WebPT Blog - Physical Therapy Clinic
Jun 14, 2012| by Charlotte Bohnett
Today’s post comes from Ian Kornbluth, PT, MPT, Neurac Cert., and owner of the Neurac Institute for Physical Therapy in Princeton, New Jersey. Thanks, Ian!
Today's physical therapy clinic faces pressures from declining insurance reimbursements, increasing facility and staff expenses, and a fierce competitive landscape. But you can change the game by investing wisely in new equipment and corresponding treatment programs.
As an out-of-network provider, I offer a unique perspective when it comes to selecting equipment; I constantly search for creative ways to maximize use of my valuable treatment space and get better results for my patients while differentiating myself from the competition. For example, we embraced Pilates roughly five years before it went “mainstream” within the therapy realm. Now, we have the revolutionary Redcord system (see below to learn more) developed by physiotherapists in Norway.cable column, equipment, exercise, grow your clinic, hi/lo, increasing clinic revenue, innovations, physical therapist, physical therapists, Physical Therapy Clinic, pilates, redcord, technology, total gym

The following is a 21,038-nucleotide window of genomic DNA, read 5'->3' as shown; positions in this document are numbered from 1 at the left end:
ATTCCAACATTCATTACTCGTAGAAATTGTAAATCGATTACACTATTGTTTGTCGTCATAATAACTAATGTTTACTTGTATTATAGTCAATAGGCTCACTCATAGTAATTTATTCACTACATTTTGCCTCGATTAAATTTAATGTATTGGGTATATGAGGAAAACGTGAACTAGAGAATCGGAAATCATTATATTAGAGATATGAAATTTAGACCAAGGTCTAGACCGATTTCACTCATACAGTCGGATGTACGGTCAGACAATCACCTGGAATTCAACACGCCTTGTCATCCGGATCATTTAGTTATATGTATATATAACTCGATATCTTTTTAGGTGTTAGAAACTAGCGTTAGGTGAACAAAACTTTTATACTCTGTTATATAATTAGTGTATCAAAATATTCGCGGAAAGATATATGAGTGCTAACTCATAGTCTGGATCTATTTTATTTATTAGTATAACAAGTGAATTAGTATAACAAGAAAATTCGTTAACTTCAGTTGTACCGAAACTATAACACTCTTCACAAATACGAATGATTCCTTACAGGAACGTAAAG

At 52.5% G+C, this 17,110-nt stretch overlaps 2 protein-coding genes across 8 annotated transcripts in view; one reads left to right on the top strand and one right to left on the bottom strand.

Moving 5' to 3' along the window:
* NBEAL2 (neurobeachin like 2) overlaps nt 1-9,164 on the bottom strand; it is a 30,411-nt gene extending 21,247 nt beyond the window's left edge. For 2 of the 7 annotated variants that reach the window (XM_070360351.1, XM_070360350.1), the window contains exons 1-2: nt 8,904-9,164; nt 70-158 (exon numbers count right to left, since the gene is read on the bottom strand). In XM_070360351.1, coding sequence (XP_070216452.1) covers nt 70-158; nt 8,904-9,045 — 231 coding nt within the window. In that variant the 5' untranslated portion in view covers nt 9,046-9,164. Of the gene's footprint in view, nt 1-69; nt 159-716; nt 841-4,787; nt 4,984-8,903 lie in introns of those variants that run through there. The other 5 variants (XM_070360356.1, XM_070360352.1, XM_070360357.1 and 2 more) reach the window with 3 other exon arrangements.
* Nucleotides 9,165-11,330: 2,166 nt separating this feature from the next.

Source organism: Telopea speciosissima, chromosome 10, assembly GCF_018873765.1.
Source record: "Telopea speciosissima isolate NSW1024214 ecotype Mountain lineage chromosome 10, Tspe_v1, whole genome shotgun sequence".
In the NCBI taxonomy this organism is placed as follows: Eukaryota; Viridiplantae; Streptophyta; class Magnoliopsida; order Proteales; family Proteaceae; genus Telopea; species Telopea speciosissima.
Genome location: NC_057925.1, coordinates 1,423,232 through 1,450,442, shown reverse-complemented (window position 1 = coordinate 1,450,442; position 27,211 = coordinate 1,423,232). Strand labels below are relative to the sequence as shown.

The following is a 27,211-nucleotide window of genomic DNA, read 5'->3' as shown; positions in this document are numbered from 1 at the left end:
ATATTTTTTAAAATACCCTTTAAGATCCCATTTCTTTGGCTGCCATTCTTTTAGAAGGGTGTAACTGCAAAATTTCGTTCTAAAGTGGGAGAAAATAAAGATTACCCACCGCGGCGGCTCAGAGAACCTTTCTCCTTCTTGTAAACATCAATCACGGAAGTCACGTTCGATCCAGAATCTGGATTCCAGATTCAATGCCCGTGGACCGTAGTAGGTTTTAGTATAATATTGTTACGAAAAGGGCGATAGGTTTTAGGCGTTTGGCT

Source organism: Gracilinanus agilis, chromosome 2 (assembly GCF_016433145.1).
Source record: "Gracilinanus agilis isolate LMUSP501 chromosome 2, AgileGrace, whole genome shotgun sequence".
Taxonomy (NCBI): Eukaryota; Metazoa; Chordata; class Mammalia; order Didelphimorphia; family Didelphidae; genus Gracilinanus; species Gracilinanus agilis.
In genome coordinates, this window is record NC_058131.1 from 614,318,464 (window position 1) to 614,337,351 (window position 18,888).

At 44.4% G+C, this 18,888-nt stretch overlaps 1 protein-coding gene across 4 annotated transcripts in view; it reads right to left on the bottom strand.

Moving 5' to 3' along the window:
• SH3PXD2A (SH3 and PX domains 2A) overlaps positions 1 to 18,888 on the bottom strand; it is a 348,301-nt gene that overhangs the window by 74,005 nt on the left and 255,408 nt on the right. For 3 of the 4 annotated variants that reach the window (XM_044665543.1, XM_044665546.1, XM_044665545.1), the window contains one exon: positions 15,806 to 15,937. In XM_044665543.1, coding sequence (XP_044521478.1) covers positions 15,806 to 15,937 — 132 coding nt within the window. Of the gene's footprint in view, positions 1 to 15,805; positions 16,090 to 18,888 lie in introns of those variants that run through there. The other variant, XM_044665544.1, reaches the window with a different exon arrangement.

Apr 20, 2012| by Lindsay Bayuk
For some of the best ideas to increase revenue in your clinic, look no further than your staff! That’s right one of the easiest ways to gather intimate data about your clinic is to ask the people who work for you.
You might be thinking “If my staff sees an issue, they will bring it to my attention.” That may be true, if it’s a big enough issue, let’s hope that they say something. Given that your staff is probably pretty busy during the day, however, it may take asking them point-blank in order to jog their memory. Putting a question front and center gives it it their attention.